The price of upsetting the status quo

I went to see my gastroenterologist for my annual clinic review at the beginning of January. Having been on azathioprine for some years now, and with the drug’s long-term side-effects in mind, he wanted to see if we could taper my dose down a little, so that I’m on the lowest dose that will control my symptoms. It’s been a long time since I’ve had any problems with my colitis, so I was pretty confident about reducing the dose by just one tablet every other day and started implementing the new dose regimen that very night.

Fast forward to one month later. It’s the first week in February and I’m off to Madrid to work at a conference for one of my regular clients. I’m out there from early Thursday morning until midnight on Saturday and it’s busy – very busy – seven hours sleep in three days and working the rest of the time. Not hard physical work, but tiring all the same. When I get back I’m pretty exhausted, but nothing you probably wouldn’t expect after such a long weekend.

I give myself Sunday and Monday off and write up a meeting report on Tuesday. New work from the same client arrives on Wednesday – I’m to write a formulary pack for a drug. I’ve worked on both the drug and other formulary packs before, so it shouldn’t be too challenging. Yet I sit at my desk, listlessly moving my mouse around and looking at the piles of resources and information that I’m supposed to be weaving into a justification of the benefits and costs of this product. Just two weeks ago, I would have whipped this background material into a coherent document without too much effort but now you might as well be asking me to run a marathon.

During the week, I have a few moments of utter exhaustion, almost falling asleep at my desk. Alarm bells are beginning to ring, but I tell myself it’s the last remnants of tiredness from the trip to Spain. By Friday, I’m mentally and physically exhausted. Hot spells, cold spells, nausea, joint pain and dizziness are haunting me. I crawl into my bed at 2pm Friday, realising that the chances of me writing anything worthwhile are zero – I tell myself I’ll work over the weekend. I’m still hoping that I’m just overtired from the trip to Madrid – although the logical side of my brain is telling me it is more than that.

I rallied around a little on Saturday, feeling well enough to drive into town to get a Valentine’s card for my husband and attend an optician’s appointment. In the evening we go to an old schoolfriend’s concert and the aftershow party, and I’m still feeling ok. By Sunday morning, though, I’m exhausted again. My joints are aching and swollen – hips, neck, knees, shoulders – and I keep having spells of lightheadedness and nausea. Despite the overwhelming tiredness, I struggle to sleep, unable to find a comfortable position in bed.

The only sensible conclusion now is that I’m having a flare up of my colitis, although my bowel itself is generally behaving itself. I’ve upped my dose to two tablets a day again, but it will no doubt be a couple of weeks before the full effects kick in, so I’m waiting on a call from my consultant for advice.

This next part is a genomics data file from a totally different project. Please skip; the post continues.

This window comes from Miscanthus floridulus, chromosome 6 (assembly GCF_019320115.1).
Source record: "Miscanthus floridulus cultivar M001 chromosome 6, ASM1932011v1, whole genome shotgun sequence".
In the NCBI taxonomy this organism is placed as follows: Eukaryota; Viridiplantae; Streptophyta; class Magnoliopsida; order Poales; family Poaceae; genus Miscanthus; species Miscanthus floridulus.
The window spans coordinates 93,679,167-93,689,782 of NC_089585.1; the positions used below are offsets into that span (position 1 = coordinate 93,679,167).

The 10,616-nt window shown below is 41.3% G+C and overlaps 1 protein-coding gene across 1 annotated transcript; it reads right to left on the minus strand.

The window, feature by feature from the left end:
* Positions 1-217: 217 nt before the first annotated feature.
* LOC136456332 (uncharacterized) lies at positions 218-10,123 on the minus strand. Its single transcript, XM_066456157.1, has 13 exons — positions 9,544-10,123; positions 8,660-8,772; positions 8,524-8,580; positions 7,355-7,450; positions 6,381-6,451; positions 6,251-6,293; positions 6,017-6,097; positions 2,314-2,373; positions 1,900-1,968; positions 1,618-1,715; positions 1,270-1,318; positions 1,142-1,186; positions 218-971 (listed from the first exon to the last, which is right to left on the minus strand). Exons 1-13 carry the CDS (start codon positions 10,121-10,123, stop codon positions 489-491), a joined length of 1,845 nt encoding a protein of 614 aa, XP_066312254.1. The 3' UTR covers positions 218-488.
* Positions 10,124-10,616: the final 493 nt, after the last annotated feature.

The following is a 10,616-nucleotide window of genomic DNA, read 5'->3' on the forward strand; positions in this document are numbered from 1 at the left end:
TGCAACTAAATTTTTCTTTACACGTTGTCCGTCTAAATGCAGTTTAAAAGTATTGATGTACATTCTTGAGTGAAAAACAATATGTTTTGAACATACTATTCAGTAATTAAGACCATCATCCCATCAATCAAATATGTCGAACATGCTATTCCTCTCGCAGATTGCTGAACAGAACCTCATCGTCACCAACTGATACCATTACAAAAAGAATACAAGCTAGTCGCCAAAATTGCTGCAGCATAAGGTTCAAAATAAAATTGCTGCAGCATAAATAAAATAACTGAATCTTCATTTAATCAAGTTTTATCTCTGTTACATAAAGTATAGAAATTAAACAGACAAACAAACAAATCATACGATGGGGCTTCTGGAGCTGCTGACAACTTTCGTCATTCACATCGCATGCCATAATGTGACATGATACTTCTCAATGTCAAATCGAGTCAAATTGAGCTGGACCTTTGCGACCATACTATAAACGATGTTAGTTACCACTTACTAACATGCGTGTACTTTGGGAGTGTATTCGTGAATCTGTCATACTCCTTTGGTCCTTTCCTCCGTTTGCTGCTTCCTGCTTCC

Today is my 39th birthday – but the way my body is feeling, it might as well be my 99th.


6 thoughts on “The price of upsetting the status quo

      • I went through a phase of irritable bowel syndrome. I had all the usual tests, going where the sun never shines, etc., and at the end the consultant called me in. Here is how our conversation went.

        HIM: I can give you something for this.

        ME: Will it work?

        HIM: No.

  1. I have IBS as well – often makes it difficult to decide if symptoms are colitis or IBS. Current joint pain and tiredness is def the former though. Low-fibre diet helps both, but I still treat myself to fruit, veg and wholegrain rolls now and then…and pay not long after.

    Bad news is consultant is away on hols this week – how inconsiderate! Fingers crossed going back up to two tablets a day will sort things out.

  2. I got uc as well. Its interesting that you are on azothioprine(however you spell it) that is what my doc wanted me to start up back in the summer. Didn’t do that, and have gotten all under control. He still wants me to get on that though. Have you had any strange side effects from it at all?

    • Hi Adam

      Strictly speaking, mine is indeterminate colitis as I have characteristics of both Crohn’s disease and UC, but they tend to treat indeterminate as if it is UC. I’ve been on azathioprine for about eight years now – since Asacol and intermittent steroids failed to keep symptoms under control. I had two bouts of steroids in one year, so azathioprine was the next step. Within weeks I felt almost like a normal person again.

      I have my blood checked every three months to make sure that it’s not having a detrimental effect on my liver or too much of an effect on my blood cells. Because it’s an immunosuppressant, I am prone to picking up colds and infections, which take ages to clear. And I had a very stubborn wart – inside my nose of all places – and that took three attempts to burn off, requiring a reduction in my aza dose for a couple of weeks before the last successful attempt. There are possible long-term side effects, but as I’ve had no major problems and the control (until this current dose reduction) has been amazing, I wouldn’t want to stop using it.

      Hope that helps!

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